What Causes a Cigar to Tunnel?

Gary KorbCigar tunneling, a circumstance in which a cigar’s wrapper leaf doesn’t burn, causing a cave-like formation in the foot of the cigar, can be caused by several factors:   The purpose of the binder leaf is to help all of the tobaccos burn at approximately the same rate. Therefore, if the wrapper is too moist, too thick, or too oily, it may not burn at the same rate as the filler and binder. (Maduro and Oscuro wrappers tend to be much oilier than most shade grown and other “natural” wrapper leaves.)

cigar tunnelingAnother cause of tunneling is when the wrapper is not neatly rolled around the bunch causing a gap between the wrapper and binder. It may not be noticeable to the naked eye, but all the wrapper needs is a minuscule bit of gap between it and the binder to cause tunneling.  There is also a condition called “double bunching.” If a cigar is properly rolled all the leaves will “fall into line” when its lit and you’ll get a nice clean ash. It’s a rare occurrence, but what happens is, during the bunching process the binder gets doubled back causing it to be too thick. Because there is now “more” combustible tobacco in the mix, the cigar will tunnel.

Finally, make sure you get a good even burn at the foot when lighting your cigars. The leaf at the center, normally the Ligero, burns slowest, so if the surrounding tobaccos burn properly you should get a well-formed cone or “cherry” when you tap off the ash.

 

Sometimes because the construction issues are inherent to the individual cigar, this problem can not be corrected. In those cases, you have to make the decision based on how severe the issue is, and how much you’re enjoying the cigar otherwise. You can either continue to smoke in spite of the issue, or just give up, toss it, and try another stick. Comment below and let us know how you make the call on whether to keep smoking or throw it away!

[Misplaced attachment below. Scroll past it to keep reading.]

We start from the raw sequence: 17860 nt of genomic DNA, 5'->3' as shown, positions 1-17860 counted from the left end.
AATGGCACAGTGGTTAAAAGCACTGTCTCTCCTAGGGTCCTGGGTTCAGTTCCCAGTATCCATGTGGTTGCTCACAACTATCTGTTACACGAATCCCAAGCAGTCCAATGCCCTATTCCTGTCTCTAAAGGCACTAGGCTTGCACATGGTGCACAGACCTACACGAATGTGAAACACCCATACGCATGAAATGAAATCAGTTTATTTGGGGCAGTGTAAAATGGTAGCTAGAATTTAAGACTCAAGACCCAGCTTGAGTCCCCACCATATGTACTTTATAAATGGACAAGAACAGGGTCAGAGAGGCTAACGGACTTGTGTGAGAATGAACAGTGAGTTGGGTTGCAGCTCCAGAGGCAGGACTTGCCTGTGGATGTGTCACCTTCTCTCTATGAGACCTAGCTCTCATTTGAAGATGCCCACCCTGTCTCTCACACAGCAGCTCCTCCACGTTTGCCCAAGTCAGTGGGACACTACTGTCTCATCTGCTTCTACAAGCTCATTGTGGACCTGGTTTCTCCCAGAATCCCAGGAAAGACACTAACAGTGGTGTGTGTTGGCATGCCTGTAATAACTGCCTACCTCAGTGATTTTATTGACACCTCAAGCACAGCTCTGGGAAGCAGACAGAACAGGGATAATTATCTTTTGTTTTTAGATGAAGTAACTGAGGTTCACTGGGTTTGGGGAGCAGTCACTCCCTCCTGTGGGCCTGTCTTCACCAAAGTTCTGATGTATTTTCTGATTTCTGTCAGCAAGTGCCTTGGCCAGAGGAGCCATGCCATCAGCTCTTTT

Author:

Gary Korb has been writing and editing content for CigarAdvisor.com since its debut in 2008. An avid cigar smoker for over 30 years, during the past 12 years he has worked on the marketing side of the premium cigar business as a Sr. Copywriter, blogger, and cigar reviewer. A graduate of the Newhouse School of Public Communications at Syracuse University, prior to his career in the cigar business, Gary worked in the music and video industry as a marketer and a publicist.

Comments

  1. Danno says:

    This is a major problem with premium cigars. My biggest issue is that it seems to happen with specific makers, and that most of the box will tunnel. It is like trying to smoke a tobacco straw.

    One highly coveted brand is consistently underfilled. Gary’s reasons may also play into this, but I’ll be damned that a major manufacturer can’t consistently roll a proper cigar. I have NEVER had a Padron tunnel, and I have smoked literally thousands. Fuente, maybe two, at most, having smoked thousands as well.

    If Gary’s reasons are the case with the cigars I am referring to, then why haven’t the manufacturers tweaked the blend to facilitate a proper burn? What good is a certain flavor profile if you only experience it with 5 cigars out of a box of 20 or 25? The rest turn to crap from constant relights, or attempts to straighten the burn. I can look at the foot of these cigars, and sure as hell, the center is very loose, with the tobacco bunching getting tighter as you go out towards the wrapper.